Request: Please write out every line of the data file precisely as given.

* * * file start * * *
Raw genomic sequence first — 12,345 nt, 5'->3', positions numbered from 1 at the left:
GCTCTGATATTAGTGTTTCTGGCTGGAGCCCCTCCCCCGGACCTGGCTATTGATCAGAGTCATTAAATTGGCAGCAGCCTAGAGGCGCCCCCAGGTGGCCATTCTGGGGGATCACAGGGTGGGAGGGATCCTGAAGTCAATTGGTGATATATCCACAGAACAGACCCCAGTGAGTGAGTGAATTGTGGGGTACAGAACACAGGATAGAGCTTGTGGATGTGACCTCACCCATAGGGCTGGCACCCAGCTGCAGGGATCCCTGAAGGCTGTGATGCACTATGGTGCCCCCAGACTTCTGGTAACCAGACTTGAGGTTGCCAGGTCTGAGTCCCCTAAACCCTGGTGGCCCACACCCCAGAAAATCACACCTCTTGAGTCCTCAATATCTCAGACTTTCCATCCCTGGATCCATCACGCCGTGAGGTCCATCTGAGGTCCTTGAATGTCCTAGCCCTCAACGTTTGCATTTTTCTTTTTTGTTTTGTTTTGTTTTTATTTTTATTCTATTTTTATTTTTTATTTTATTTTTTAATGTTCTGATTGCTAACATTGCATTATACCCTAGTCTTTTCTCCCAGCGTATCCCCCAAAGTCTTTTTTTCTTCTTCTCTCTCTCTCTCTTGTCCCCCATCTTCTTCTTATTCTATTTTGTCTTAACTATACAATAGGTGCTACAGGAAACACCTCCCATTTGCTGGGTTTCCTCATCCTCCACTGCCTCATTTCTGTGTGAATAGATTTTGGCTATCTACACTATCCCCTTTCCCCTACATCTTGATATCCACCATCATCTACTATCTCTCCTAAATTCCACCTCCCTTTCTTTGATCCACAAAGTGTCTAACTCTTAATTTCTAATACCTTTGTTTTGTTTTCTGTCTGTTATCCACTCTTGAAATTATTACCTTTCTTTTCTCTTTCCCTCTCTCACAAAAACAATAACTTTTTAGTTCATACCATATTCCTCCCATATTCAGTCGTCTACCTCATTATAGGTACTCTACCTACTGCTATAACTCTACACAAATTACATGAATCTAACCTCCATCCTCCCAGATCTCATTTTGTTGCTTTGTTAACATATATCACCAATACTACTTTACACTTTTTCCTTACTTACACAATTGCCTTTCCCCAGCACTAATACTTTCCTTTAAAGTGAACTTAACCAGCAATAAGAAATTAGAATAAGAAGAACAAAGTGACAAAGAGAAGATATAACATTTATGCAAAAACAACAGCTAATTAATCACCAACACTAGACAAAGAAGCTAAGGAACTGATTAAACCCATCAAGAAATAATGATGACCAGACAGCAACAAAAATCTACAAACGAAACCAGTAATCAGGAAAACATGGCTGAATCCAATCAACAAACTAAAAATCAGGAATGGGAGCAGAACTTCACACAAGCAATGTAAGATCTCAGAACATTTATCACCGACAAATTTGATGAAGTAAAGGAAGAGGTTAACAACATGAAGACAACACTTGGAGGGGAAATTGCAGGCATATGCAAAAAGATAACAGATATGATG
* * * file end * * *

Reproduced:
Raw genomic sequence first — 12,345 nt, 5'->3', positions numbered from 1 at the left:
GCTCTGATATTAGTGTTTCTGGCTGGAGCCCCTCCCCCGGACCTGGCTATTGATCAGAGTCATTAAATTGGCAGCAGCCTAGAGGCGCCCCCAGGTGGCCATTCTGGGGGATCACAGGGTGGGAGGGATCCTGAAGTCAATTGGTGATATATCCACAGAACAGACCCCAGTGAGTGAGTGAATTGTGGGGTACAGAACACAGGATAGAGCTTGTGGATGTGACCTCACCCATAGGGCTGGCACCCAGCTGCAGGGATCCCTGAAGGCTGTGATGCACTATGGTGCCCCCAGACTTCTGGTAACCAGACTTGAGGTTGCCAGGTCTGAGTCCCCTAAACCCTGGTGGCCCACACCCCAGAAAATCACACCTCTTGAGTCCTCAATATCTCAGACTTTCCATCCCTGGATCCATCACGCCGTGAGGTCCATCTGAGGTCCTTGAATGTCCTAGCCCTCAACGTTTGCATTTTTCTTTTTTGTTTTGTTTTGTTTTTATTTTTATTCTATTTTTATTTTTTATTTTATTTTTTAATGTTCTGATTGCTAACATTGCATTATACCCTAGTCTTTTCTCCCAGCGTATCCCCCAAAGTCTTTTTTTCTTCTTCTCTCTCTCTCTCTTGTCCCCCATCTTCTTCTTATTCTATTTTGTCTTAACTATACAATAGGTGCTACAGGAAACACCTCCCATTTGCTGGGTTTCCTCATCCTCCACTGCCTCATTTCTGTGTGAATAGATTTTGGCTATCTACACTATCCCCTTTCCCCTACATCTTGATATCCACCATCATCTACTATCTCTCCTAAATTCCACCTCCCTTTCTTTGATCCACAAAGTGTCTAACTCTTAATTTCTAATACCTTTGTTTTGTTTTCTGTCTGTTATCCACTCTTGAAATTATTACCTTTCTTTTCTCTTTCCCTCTCTCACAAAAACAATAACTTTTTAGTTCATACCATATTCCTCCCATATTCAGTCGTCTACCTCATTATAGGTACTCTACCTACTGCTATAACTCTACACAAATTACATGAATCTAACCTCCATCCTCCCAGATCTCATTTTGTTGCTTTGTTAACATATATCACCAATACTACTTTACACTTTTTCCTTACTTACACAATTGCCTTTCCCCAGCACTAATACTTTCCTTTAAAGTGAACTTAACCAGCAATAAGAAATTAGAATAAGAAGAACAAAGTGACAAAGAGAAGATATAACATTTATGCAAAAACAACAGCTAATTAATCACCAACACTAGACAAAGAAGCTAAGGAACTGATTAAACCCATCAAGAAATAATGATGACCAGACAGCAACAAAAATCTACAAACGAAACCAGTAATCAGGAAAACATGGCTGAATCCAATCAACAAACTAAAAATCAGGAATGGGAGCAGAACTTCACACAAGCAATGTAAGATCTCAGAACATTTATCACCGACAAATTTGATGAAGTAAAGGAAGAGGTTAACAACATGAAGACAACACTTGGAGGGGAAATTGCAGGCATATGCAAAAAGATAACAGATATGATG